mhussa, you've made some great points in that post. I'll try to answer some from my personal perspective and that of Airplay SDK. Firstly, I'm not surprised to hear your horror story about some other x-platform "solution". There are many bad platforms out there. Airplay SDK is very different though; Airplay apps have already been deployed on over 300 different devices across 7 major OS platforms.
In your intro you say "We can either spend time learning/maturing a single high quality platform (which is what consumers want) or port content to multiple average platforms." I assume the single platform you refer to is Apple's. Obviously the only consumers who want content on that platform are the owners of Apple devices. What about the other 400-500m smartphone owners, i.e. 10x the Apple install base? They want content for their devices, not Apple's. Not all of them will be as app-hungry as your average Apple owner, but the combined opportunity still exceeds the Apple one. Currently the Apple distribution channel is by far the best, but it's also by far the most crowded, and therefore difficult for the developer to get their app noticed.
Now in response to some of your numbered points:
1) Yes you have to learn Airplay's framework. But Airplay's core OS-abstraction APIs are very standard POSIX-like. Airplay supports use of all standard C/C++ libraries also, including STL. Airplay supports OpenKODE, the emerging Khronos standard for OS abstraction. Airplay supports use of OpenGL ES 1.x and OpenGL ES 2.0 directly (for developers who are happy to ignore devices without hardware graphics acceleration; otherwise they are encouraged to use Airplay's own stream-based drawing API, which can fall back to software rendering, e.g. on devices such as Nokia N97).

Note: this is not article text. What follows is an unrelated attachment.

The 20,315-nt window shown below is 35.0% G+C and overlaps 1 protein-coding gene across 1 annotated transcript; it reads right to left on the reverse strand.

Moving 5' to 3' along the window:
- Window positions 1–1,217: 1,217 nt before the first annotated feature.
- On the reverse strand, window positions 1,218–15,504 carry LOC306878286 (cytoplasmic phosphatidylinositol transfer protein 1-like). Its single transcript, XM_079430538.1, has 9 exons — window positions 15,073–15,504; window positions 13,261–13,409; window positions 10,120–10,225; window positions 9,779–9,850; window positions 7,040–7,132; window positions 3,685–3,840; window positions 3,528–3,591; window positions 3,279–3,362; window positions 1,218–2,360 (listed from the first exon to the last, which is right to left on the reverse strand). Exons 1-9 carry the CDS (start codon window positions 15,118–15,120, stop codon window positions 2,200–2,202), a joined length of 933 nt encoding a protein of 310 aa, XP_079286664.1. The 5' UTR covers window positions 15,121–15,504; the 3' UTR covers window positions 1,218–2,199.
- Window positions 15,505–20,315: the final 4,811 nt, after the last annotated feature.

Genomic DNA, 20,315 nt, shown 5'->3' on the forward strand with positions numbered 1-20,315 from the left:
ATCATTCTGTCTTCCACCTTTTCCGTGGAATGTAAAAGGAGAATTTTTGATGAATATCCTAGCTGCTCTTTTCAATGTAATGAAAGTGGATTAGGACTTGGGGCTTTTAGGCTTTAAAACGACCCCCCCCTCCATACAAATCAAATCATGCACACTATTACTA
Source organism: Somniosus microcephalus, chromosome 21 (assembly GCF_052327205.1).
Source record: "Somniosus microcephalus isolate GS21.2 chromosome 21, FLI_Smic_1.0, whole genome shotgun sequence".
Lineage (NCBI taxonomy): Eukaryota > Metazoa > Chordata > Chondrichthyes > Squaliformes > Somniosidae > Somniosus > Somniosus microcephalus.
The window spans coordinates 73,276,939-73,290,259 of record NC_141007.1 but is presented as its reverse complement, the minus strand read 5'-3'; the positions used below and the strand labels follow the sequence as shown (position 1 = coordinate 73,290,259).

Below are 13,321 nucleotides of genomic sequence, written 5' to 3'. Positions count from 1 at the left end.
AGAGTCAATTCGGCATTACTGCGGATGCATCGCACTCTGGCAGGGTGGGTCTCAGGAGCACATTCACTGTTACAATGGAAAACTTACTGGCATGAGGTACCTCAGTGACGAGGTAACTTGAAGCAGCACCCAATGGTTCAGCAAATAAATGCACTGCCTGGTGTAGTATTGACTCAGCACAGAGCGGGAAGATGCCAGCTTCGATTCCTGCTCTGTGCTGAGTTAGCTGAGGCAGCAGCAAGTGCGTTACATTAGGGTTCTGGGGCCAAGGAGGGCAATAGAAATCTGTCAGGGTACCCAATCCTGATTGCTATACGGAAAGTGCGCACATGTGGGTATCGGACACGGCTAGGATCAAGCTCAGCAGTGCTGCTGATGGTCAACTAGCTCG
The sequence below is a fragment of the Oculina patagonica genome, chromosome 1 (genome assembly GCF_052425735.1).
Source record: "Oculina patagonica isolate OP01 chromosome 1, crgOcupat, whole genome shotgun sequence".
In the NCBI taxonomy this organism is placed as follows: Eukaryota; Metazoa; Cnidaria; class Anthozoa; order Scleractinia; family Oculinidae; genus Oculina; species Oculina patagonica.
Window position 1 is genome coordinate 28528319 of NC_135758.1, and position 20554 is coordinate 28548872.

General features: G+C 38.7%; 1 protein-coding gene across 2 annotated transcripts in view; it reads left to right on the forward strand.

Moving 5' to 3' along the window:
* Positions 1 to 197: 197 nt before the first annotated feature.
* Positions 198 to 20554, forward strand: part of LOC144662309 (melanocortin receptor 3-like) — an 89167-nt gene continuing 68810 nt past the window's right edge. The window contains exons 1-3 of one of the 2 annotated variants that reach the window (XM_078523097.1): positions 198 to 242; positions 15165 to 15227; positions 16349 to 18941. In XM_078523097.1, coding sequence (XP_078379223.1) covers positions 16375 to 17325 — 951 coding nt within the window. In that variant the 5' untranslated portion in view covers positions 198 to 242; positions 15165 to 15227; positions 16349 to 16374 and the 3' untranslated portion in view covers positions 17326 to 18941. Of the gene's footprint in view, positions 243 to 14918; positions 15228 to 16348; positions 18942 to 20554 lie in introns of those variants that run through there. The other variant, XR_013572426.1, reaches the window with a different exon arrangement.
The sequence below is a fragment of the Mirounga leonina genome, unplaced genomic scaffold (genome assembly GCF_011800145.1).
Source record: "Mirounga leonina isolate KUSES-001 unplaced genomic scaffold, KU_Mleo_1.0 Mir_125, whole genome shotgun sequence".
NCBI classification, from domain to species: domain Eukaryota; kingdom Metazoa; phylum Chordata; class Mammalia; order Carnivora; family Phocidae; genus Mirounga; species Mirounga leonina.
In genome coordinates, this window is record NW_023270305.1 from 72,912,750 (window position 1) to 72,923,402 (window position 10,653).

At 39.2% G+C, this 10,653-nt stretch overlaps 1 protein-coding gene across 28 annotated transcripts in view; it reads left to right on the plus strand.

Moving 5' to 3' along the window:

In porting from Apple to any non-Apple platform, one has to learn the non-Apple framework in question (e.g. Android). There is a strong argument that porting from Apple to Airplay is easier than porting from Apple to any non-Apple platform, given the standard C-nature of Airplay, the quality of the desktop tools, etc.
With regard to testing, I would argue that Airplay's single-ARM-binary approach, together with the structure of app stores today, means developers do not need to test on every single device they are claiming support for. Let me explain. Firstly, using Airplay, the vast majority of your code path is identical ARM instructions across all devices. Our investigations have shown that, for a reasonably complex app, about 98% of the code execution path stays within the Airplay app (and is therefore identical CPU instructions across devices) and only 2% calls through the OS abstraction layer. That means the opportunities for per-OS or per-device bugs are vastly reduced, compared to the traditional method of porting and recompiling within the OS platform SDKs.
Secondly, the app store world today is (thankfully) different from the operator stores of yesterday, in that developers are not obliged to support all-devices-of-nothing. If a developer has a budget only to test on a few “hero” devices, then they are perfectly able to submit the app and flag it as available only for those devices. If the app is successful, the developer can afford to buy in more devices, test, and extend the reach of the app over time. Furthermore, the ability for developers to update apps on the store, and for consumers to get their money back (e.g. Microsoft Marketplace) opens up the opportunity for developers to test on key devices within each OS platform, flag the app as available for ALL devices, and potentially fix any per-device problems only if they get flagged by consumers.